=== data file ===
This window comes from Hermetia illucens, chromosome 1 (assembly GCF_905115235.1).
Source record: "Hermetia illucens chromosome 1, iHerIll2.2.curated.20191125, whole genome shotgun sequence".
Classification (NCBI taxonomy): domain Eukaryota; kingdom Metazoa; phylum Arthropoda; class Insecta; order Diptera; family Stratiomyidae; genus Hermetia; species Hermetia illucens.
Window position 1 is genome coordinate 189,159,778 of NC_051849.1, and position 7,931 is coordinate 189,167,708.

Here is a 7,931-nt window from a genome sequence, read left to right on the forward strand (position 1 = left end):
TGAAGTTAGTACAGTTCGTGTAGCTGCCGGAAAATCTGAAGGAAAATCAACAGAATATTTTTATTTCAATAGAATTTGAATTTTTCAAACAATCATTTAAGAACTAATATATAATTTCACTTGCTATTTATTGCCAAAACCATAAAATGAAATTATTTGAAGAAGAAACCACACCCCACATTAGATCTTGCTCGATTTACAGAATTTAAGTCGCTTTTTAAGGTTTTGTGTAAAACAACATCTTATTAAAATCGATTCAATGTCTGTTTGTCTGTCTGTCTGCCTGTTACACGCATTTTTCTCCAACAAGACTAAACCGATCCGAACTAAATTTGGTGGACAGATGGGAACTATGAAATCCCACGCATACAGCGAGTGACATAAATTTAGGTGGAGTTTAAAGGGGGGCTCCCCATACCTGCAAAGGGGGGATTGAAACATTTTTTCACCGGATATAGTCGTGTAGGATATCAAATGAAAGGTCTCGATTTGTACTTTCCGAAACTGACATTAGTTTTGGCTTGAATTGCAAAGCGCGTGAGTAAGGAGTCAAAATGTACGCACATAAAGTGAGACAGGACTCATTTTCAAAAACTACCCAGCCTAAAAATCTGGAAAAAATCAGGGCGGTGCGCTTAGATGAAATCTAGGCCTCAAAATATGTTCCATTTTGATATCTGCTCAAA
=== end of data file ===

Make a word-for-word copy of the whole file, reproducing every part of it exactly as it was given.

This window comes from Hermetia illucens, chromosome 1 (assembly GCF_905115235.1).
Source record: "Hermetia illucens chromosome 1, iHerIll2.2.curated.20191125, whole genome shotgun sequence".
Classification (NCBI taxonomy): domain Eukaryota; kingdom Metazoa; phylum Arthropoda; class Insecta; order Diptera; family Stratiomyidae; genus Hermetia; species Hermetia illucens.
Window position 1 is genome coordinate 189,159,778 of NC_051849.1, and position 7,931 is coordinate 189,167,708.

Here is a 7,931-nt window from a genome sequence, read left to right on the forward strand (position 1 = left end):
TGAAGTTAGTACAGTTCGTGTAGCTGCCGGAAAATCTGAAGGAAAATCAACAGAATATTTTTATTTCAATAGAATTTGAATTTTTCAAACAATCATTTAAGAACTAATATATAATTTCACTTGCTATTTATTGCCAAAACCATAAAATGAAATTATTTGAAGAAGAAACCACACCCCACATTAGATCTTGCTCGATTTACAGAATTTAAGTCGCTTTTTAAGGTTTTGTGTAAAACAACATCTTATTAAAATCGATTCAATGTCTGTTTGTCTGTCTGTCTGCCTGTTACACGCATTTTTCTCCAACAAGACTAAACCGATCCGAACTAAATTTGGTGGACAGATGGGAACTATGAAATCCCACGCATACAGCGAGTGACATAAATTTAGGTGGAGTTTAAAGGGGGGCTCCCCATACCTGCAAAGGGGGGATTGAAACATTTTTTCACCGGATATAGTCGTGTAGGATATCAAATGAAAGGTCTCGATTTGTACTTTCCGAAACTGACATTAGTTTTGGCTTGAATTGCAAAGCGCGTGAGTAAGGAGTCAAAATGTACGCACATAAAGTGAGACAGGACTCATTTTCAAAAACTACCCAGCCTAAAAATCTGGAAAAAATCAGGGCGGTGCGCTTAGATGAAATCTAGGCCTCAAAATATGTTCCATTTTGATATCTGCTCAAA